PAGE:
In Which We Feel Sympathetic Towards Kieran Culkin And His Friends

Old Is New

by ALEX CARNEVALE

Fargo
creator Noah Hawley

Lou Solverson (Patrick Wilson) is not a true detective. He shows up at the Waffle Hut way past midnight, one body outside, one on the floor, and one on a table next to the breakfast. His father-in-law (an unrecognizable Ted Danson) clomps in and offers to take over the case. Lou agrees, and they joke about Lou’s wife’s cooking and how she has cancer, and then Lou goes home. There is no intimacy with his wife (Cristin Miloti).

Noah Hawley is genius at what the Coen Brothers had also mastered before they lost interest in it: the overwhelming premonition that something life-changing is about to happen out of total normalcy. After a brilliant first effort, he has reset the second season of Fargo in 1979, a time that feels a great deal less cynical than the first season’s 2006.

It is a relief, since the story of insurance salesman Lester Nygaard was extremely depressing, especially the part where he murdered his wife and you kind of felt sympathetic towards him for doing that because she was not the best.

Wilson always does a fairly good job of playing the same general character: a mild-mannered fellow who goes along, gets along until the moment you make him very mad: then he becomes more powerful than you can possibly imagine. His hair is receding at a glacial pace, and he could almost pass for any age.

The tone here is very different from the morass of Hawley’s previous effort: this is not a diegesis to be taken seriously in the least — noir instead of a jaunty seriousness/unseriousness is the modality here. Even if this Fargo is a bit sillier, Hawley’s writing is the best on television by far.

Adam Arkin portrays a maleficent Jewish overlord looking to take over a power vacuum in the greater Minnesota area. The casting is generally perfect: from Kirsten Dunst as a hoarding housewife who runs over Kieran Culkin after he murders a federal judge, Breaking Bad’s Jesse Plemons looking about forty pounds heavier as her husband, and Bokeem Woodbine and Brad Garrett as gangsters, Nick Offerman as a conspiracy theorist.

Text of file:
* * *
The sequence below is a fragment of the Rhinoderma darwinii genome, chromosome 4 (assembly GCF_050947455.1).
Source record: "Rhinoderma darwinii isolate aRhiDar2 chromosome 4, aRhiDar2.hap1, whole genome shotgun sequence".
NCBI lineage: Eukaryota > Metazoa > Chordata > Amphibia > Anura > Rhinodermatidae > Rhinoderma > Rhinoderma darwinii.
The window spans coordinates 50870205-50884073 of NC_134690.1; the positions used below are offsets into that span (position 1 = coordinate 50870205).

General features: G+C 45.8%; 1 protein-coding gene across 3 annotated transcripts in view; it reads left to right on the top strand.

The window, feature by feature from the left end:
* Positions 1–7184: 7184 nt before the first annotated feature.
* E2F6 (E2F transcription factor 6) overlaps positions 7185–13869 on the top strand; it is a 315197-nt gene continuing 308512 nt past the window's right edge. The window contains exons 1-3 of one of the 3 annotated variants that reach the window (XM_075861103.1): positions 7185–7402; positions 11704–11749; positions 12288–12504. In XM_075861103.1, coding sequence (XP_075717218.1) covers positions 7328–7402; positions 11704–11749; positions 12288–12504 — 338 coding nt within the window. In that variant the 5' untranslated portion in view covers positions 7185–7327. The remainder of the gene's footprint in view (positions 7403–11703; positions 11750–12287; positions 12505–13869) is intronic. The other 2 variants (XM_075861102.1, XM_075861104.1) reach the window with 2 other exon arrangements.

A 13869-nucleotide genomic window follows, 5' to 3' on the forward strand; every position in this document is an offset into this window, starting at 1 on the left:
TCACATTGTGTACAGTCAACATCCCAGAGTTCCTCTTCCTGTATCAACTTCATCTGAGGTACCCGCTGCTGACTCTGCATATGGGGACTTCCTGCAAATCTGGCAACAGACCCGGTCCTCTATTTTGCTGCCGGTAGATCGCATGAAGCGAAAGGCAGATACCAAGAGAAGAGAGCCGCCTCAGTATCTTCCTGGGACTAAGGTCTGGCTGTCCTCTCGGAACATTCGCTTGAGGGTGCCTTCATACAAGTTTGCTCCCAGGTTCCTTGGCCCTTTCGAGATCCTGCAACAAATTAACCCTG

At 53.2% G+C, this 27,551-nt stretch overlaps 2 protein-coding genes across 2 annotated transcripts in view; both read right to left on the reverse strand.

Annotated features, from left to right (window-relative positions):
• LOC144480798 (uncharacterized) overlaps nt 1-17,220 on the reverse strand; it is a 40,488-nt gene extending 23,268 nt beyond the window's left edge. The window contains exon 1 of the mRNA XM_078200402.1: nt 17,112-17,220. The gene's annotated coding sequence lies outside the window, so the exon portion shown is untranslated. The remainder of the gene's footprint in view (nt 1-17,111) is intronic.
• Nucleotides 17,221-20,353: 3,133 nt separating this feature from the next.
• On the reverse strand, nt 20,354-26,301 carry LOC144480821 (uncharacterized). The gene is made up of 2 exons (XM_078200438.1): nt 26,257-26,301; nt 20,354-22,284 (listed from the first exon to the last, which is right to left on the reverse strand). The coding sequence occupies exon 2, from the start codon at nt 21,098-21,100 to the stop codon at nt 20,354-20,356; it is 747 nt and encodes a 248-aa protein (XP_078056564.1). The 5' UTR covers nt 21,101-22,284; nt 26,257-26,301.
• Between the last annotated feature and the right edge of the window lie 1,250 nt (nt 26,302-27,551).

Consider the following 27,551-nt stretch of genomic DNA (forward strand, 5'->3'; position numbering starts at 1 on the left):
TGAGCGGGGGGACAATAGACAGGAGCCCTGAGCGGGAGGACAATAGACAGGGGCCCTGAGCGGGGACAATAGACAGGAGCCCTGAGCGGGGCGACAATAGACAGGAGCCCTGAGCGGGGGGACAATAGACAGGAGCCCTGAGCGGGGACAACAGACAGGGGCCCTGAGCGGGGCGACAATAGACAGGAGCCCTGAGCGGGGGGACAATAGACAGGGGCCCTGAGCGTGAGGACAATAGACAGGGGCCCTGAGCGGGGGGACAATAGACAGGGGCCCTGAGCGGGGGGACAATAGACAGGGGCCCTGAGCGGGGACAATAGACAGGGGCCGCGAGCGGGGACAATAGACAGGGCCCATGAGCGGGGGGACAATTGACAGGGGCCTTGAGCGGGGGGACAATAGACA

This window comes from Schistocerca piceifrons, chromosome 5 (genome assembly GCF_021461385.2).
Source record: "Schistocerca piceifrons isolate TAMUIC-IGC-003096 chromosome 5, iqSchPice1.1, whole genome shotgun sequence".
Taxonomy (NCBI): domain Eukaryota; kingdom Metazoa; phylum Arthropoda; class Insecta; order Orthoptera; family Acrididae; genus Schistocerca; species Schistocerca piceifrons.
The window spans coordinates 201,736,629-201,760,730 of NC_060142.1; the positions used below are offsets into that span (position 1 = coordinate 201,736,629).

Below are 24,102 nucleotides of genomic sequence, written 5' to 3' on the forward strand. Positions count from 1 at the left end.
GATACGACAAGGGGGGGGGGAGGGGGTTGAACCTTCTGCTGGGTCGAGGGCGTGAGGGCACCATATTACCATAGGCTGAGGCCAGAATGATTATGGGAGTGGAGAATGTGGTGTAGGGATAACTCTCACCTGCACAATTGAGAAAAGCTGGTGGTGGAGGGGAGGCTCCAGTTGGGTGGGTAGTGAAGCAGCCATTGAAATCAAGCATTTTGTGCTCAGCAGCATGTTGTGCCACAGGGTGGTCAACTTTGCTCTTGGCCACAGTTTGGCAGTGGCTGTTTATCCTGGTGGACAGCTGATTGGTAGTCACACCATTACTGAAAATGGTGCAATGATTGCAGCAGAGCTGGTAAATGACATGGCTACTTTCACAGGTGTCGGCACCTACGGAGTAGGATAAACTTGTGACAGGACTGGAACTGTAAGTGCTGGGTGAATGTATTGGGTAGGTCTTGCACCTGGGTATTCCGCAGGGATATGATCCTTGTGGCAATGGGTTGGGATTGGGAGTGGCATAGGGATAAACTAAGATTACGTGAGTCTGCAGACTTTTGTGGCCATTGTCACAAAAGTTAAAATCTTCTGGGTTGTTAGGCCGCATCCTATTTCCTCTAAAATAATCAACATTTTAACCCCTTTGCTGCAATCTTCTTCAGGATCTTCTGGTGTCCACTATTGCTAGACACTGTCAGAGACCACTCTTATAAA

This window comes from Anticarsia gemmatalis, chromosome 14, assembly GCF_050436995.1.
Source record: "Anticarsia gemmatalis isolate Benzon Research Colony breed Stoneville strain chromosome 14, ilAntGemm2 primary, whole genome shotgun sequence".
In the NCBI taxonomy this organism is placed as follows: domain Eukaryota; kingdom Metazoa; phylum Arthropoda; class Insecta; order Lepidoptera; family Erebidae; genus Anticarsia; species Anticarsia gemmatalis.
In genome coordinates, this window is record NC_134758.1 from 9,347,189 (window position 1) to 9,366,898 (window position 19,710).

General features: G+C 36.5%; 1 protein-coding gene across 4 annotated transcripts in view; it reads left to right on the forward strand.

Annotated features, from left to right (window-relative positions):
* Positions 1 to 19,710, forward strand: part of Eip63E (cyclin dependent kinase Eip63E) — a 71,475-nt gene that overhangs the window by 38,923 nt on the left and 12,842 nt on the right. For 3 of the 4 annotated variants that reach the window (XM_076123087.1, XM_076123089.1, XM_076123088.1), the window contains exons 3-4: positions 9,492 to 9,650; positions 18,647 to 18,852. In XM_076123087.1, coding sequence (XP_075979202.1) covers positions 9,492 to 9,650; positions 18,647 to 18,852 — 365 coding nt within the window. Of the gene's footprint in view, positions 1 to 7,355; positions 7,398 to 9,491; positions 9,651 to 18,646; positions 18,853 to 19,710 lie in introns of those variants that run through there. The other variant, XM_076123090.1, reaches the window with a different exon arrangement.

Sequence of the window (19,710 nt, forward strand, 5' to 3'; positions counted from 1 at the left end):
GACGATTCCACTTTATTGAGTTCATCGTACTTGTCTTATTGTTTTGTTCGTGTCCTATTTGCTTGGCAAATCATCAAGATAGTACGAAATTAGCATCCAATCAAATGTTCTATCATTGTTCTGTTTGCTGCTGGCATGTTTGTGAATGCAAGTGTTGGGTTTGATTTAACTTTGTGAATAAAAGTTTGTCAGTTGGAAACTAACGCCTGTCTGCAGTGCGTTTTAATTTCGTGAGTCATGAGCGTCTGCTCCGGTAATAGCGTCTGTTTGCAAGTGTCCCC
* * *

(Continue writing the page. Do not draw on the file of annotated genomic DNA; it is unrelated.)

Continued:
Usually Hawley gets his kicks out of casting well-known character actors against type, and he does find joy in that in the second season of Fargo. Jean Smart is a disturbingly hardened wife to the local boss, and Kieran Culkin as her sulking son (“the comic in the bubblegum”) fits the bill of characters entertaining simply because they are not what we conventionally expect from these performers. At times the casting is distracting, but it works better this season, because you are not expected to take anything that happens in this Fargo seriously at all.

With Dunst, Hawley really hits the mark. This is the role Kirsten probably should have been playing all along. Hawley really knows how to write for her: she is perfect at the staccato silences, how she exudes sensations without ever having to say a word. The role of Peggy Blomquist is a lot more than merely a costume she inhabits.

Hawley’s themes are very subtle, and you often don’t know what he is getting at until the very end of a thread. Adding to the obfuscation is the mild-mannered politeness of every resident of Minnesota. Whether it is authentic or not, we feel immersed in an environment that could not ever have existed, but did. The American Midwest before Ronald Reagan took office was a very special time and place to be a part of.

Alex Carnevale is the editor of This Recording.

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Pentatonix

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